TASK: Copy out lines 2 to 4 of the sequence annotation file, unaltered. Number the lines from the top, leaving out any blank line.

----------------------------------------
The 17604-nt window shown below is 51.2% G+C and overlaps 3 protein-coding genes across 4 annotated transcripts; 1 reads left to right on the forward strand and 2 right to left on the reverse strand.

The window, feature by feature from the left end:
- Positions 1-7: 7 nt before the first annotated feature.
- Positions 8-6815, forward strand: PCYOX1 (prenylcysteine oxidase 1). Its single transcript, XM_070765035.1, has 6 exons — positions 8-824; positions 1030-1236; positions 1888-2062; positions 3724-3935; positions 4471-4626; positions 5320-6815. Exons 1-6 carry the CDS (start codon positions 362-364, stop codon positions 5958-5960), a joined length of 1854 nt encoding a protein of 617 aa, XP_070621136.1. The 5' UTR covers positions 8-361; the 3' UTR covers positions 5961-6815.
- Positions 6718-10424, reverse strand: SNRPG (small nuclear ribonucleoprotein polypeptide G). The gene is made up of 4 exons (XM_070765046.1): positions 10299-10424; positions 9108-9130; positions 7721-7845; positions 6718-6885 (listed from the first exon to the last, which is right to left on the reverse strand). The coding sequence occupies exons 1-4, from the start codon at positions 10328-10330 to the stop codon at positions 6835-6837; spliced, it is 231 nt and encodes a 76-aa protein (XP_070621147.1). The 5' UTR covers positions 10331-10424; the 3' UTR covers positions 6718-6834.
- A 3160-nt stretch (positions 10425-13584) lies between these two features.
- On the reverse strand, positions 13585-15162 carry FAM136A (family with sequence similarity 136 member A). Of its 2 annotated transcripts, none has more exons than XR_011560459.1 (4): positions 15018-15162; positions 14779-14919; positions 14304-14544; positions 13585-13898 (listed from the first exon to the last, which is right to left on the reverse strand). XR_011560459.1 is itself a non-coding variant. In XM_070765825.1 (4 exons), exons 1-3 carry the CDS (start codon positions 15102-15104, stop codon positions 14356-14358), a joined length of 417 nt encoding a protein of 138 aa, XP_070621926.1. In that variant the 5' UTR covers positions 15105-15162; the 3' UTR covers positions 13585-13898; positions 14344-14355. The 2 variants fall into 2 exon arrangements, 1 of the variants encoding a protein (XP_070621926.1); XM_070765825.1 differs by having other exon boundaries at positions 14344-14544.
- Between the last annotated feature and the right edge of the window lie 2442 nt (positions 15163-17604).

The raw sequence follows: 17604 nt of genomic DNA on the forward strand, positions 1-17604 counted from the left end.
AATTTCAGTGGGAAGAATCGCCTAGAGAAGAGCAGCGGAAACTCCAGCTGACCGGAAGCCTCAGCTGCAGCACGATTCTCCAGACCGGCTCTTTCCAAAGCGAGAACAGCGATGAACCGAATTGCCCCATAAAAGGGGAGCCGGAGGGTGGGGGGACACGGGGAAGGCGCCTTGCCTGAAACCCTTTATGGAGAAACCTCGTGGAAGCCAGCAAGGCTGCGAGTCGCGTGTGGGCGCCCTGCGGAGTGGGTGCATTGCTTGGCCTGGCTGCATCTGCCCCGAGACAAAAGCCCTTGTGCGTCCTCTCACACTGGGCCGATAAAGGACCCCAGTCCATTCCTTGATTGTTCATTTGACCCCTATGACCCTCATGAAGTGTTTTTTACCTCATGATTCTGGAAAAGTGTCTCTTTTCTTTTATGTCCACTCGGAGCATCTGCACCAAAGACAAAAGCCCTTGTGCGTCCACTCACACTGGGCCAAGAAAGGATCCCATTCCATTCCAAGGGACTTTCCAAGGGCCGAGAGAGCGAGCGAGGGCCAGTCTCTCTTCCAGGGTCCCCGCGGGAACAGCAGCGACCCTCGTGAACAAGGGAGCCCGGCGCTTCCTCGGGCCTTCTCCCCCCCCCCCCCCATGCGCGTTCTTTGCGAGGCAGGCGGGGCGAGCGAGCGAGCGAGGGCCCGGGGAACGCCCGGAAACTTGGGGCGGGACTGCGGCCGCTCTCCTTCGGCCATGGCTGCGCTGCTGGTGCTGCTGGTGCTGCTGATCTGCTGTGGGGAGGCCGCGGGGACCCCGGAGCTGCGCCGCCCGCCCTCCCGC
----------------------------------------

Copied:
The window, feature by feature from the left end:
- Positions 1-7: 7 nt before the first annotated feature.
- Positions 8-6815, forward strand: PCYOX1 (prenylcysteine oxidase 1). Its single transcript, XM_070765035.1, has 6 exons — positions 8-824; positions 1030-1236; positions 1888-2062; positions 3724-3935; positions 4471-4626; positions 5320-6815. Exons 1-6 carry the CDS (start codon positions 362-364, stop codon positions 5958-5960), a joined length of 1854 nt encoding a protein of 617 aa, XP_070621136.1. The 5' UTR covers positions 8-361; the 3' UTR covers positions 5961-6815.